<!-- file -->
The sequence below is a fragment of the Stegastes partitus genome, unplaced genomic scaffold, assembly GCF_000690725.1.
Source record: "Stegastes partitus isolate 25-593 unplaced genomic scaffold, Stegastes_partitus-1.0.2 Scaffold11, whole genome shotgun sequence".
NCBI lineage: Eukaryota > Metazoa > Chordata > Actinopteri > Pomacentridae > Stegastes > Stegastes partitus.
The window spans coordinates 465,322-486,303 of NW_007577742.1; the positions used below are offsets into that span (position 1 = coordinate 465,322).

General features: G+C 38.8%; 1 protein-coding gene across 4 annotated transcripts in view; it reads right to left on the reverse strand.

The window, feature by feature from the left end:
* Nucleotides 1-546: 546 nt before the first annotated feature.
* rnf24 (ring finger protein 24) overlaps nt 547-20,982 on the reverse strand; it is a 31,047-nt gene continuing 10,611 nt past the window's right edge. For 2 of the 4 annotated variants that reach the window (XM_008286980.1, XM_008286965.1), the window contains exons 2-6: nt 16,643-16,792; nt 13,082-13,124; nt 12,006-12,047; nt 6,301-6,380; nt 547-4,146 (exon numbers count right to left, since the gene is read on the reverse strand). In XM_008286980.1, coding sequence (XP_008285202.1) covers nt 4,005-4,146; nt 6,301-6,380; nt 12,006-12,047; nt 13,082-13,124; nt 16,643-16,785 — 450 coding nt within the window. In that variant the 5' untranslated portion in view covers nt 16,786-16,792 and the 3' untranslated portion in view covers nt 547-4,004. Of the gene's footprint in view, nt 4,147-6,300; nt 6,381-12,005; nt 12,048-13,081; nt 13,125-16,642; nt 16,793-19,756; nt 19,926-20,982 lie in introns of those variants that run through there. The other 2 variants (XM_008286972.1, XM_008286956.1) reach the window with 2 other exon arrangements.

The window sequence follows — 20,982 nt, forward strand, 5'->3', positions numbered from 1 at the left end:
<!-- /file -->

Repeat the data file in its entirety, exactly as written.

The sequence below is a fragment of the Stegastes partitus genome, unplaced genomic scaffold, assembly GCF_000690725.1.
Source record: "Stegastes partitus isolate 25-593 unplaced genomic scaffold, Stegastes_partitus-1.0.2 Scaffold11, whole genome shotgun sequence".
NCBI lineage: Eukaryota > Metazoa > Chordata > Actinopteri > Pomacentridae > Stegastes > Stegastes partitus.
The window spans coordinates 465,322-486,303 of NW_007577742.1; the positions used below are offsets into that span (position 1 = coordinate 465,322).

General features: G+C 38.8%; 1 protein-coding gene across 4 annotated transcripts in view; it reads right to left on the reverse strand.

The window, feature by feature from the left end:
* Nucleotides 1-546: 546 nt before the first annotated feature.
* rnf24 (ring finger protein 24) overlaps nt 547-20,982 on the reverse strand; it is a 31,047-nt gene continuing 10,611 nt past the window's right edge. For 2 of the 4 annotated variants that reach the window (XM_008286980.1, XM_008286965.1), the window contains exons 2-6: nt 16,643-16,792; nt 13,082-13,124; nt 12,006-12,047; nt 6,301-6,380; nt 547-4,146 (exon numbers count right to left, since the gene is read on the reverse strand). In XM_008286980.1, coding sequence (XP_008285202.1) covers nt 4,005-4,146; nt 6,301-6,380; nt 12,006-12,047; nt 13,082-13,124; nt 16,643-16,785 — 450 coding nt within the window. In that variant the 5' untranslated portion in view covers nt 16,786-16,792 and the 3' untranslated portion in view covers nt 547-4,004. Of the gene's footprint in view, nt 4,147-6,300; nt 6,381-12,005; nt 12,048-13,081; nt 13,125-16,642; nt 16,793-19,756; nt 19,926-20,982 lie in introns of those variants that run through there. The other 2 variants (XM_008286972.1, XM_008286956.1) reach the window with 2 other exon arrangements.

The window sequence follows — 20,982 nt, forward strand, 5'->3', positions numbered from 1 at the left end: